Using boric acid is an effective way to kill roaches and control their infestation at home. To know more on how to use boric acid for the eradication of these pests, read on.
The infestation of roaches is quite a common problem in many households. Many homeowners require professional pest controllers to get rid of them. Being nocturnal, these pests do not like light.
They prefer hiding in dark places. Noticing a roach or two in the house could mean that hundreds of them have already infested it. Boric acid is an effective remedy to control their population and curb further infestation.
Roaches are stinky and they spoil food, clothes, and other articles. They are known to carry disease-causing microbes. Contrary to the common belief that roaches live only in unsanitary conditions, they can survive in any dark and warm or humid area of the house.
The worst problem is that they can feed on anything, ranging from food debris to paper and clothes. Among the various species, the German cockroach is found to be the most prevalent household pest in the United States.
Applying boric acid is a good solution to eradicate all types of cockroaches. It acts as a stomach poison and kills the roach immediately when the chemical enters its digestive tract. It is also absorbed by the outer covering (exoskeleton) of the roaches, causing dehydration and killing them.
Commercially, it is available in the form of a paste, gel, or white powder. Similar to any type of pest control chemical, boric acid is lethal to pets and humans. So it should be kept away from the reach of children and pets.
Boric Acid to Kill Roaches
Boric acid is an inexpensive chemical used frequently in the formulation of insect control products. Its paste that contains flour and food ingredients is considered as the best way to attract roaches. Its powder can be sprinkled over a saltine cracker and placed in the kitchen cabinets or in areas that are frequently visited by roaches.
Another recipe to kill roaches is to mix 2 parts each of boric acid powder and flour and ½ a part of confectioner's sugar. Add enough water to the mixture until you get a malleable dough. Make small balls (about 1-inch size) out of the dough, and place them behind appliances, on the countertop, and near garbage cans.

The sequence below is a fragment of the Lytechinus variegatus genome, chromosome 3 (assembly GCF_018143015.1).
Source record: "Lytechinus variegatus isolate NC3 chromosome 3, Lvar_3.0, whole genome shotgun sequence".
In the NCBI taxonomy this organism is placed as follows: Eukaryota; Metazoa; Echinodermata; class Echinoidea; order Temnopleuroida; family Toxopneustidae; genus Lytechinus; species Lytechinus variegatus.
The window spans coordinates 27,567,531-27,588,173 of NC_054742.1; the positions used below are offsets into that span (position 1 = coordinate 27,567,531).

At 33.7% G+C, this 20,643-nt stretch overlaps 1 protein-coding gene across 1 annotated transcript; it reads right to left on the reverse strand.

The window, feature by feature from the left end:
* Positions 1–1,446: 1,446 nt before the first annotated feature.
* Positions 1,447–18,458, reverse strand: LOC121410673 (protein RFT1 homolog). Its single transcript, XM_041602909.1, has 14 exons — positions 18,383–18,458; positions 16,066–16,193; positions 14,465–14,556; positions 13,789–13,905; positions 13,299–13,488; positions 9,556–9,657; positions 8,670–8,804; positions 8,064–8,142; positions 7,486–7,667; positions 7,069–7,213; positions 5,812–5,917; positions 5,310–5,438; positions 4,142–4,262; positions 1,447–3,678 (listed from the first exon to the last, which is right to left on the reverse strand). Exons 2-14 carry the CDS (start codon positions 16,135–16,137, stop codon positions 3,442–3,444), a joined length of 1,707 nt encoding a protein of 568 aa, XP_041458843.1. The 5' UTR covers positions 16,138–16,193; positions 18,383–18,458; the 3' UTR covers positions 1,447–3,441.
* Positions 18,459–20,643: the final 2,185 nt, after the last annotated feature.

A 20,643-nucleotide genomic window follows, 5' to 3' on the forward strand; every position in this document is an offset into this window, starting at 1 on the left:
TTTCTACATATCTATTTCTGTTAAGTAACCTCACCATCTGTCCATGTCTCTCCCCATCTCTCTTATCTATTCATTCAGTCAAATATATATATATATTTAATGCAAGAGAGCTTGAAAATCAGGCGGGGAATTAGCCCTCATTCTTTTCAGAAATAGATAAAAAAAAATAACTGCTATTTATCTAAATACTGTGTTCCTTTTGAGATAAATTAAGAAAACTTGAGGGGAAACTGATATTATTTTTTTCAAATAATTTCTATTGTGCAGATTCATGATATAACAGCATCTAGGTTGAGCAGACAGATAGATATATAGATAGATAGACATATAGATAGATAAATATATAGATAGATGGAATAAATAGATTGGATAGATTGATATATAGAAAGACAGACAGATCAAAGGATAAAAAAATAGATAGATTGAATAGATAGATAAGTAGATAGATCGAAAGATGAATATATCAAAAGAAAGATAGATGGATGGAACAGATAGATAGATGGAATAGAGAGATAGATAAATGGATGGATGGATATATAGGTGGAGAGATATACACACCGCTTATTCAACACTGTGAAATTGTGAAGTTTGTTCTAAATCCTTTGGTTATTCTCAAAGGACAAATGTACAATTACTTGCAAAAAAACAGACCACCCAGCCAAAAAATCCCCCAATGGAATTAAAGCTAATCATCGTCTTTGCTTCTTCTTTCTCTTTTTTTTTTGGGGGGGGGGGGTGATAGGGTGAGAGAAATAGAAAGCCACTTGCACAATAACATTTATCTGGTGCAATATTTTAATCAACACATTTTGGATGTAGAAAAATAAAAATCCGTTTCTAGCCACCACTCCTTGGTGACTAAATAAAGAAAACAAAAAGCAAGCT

Once the boric acid is ingested by a roach, the chemical intoxicates it and kills it. Also, the roach carries traces of the chemical to its nest, thus intoxicating other roaches too.
When a female roach that has ingested boric acid, lays eggs, the hatchlings die because of chemical intoxication from the mother roach. Unlike other chemical pesticides, roaches do not develop resistance to boric acid even after several years of use.
Nevertheless, while using borax products or boric acid for eradicating roaches, make sure that you follow the instructions as given in the leaflet that comes with the product.
Generally, boric acid needs to be left overnight. In case of a slightly heavy infestation, it may have to be left for 2 to 3 days. In this case, it is advisable for the occupants of the house to stay out for that time.
Care should be taken so that the boric acid powder is not inhaled or ingested by the individual applying it. After the period of application, the areas where it was applied should be cleaned.
Controlling roaches is not as easy as other household insects. Apart from using boric acid to get rid of them, areas that may attract them (specifically, the kitchen and bathroom) should be kept clean. Unclean and untidy areas are an invitation to roaches or any other pests.
The only limiting factor with using boric acid for the eradication of roaches is the slow action of this chemical. At times, it requires 2 - 3 weeks to give positive results. Hence, it may not be a good option to use boric acid in case of a heavy infestation. In such cases, professional pest control services can be of help.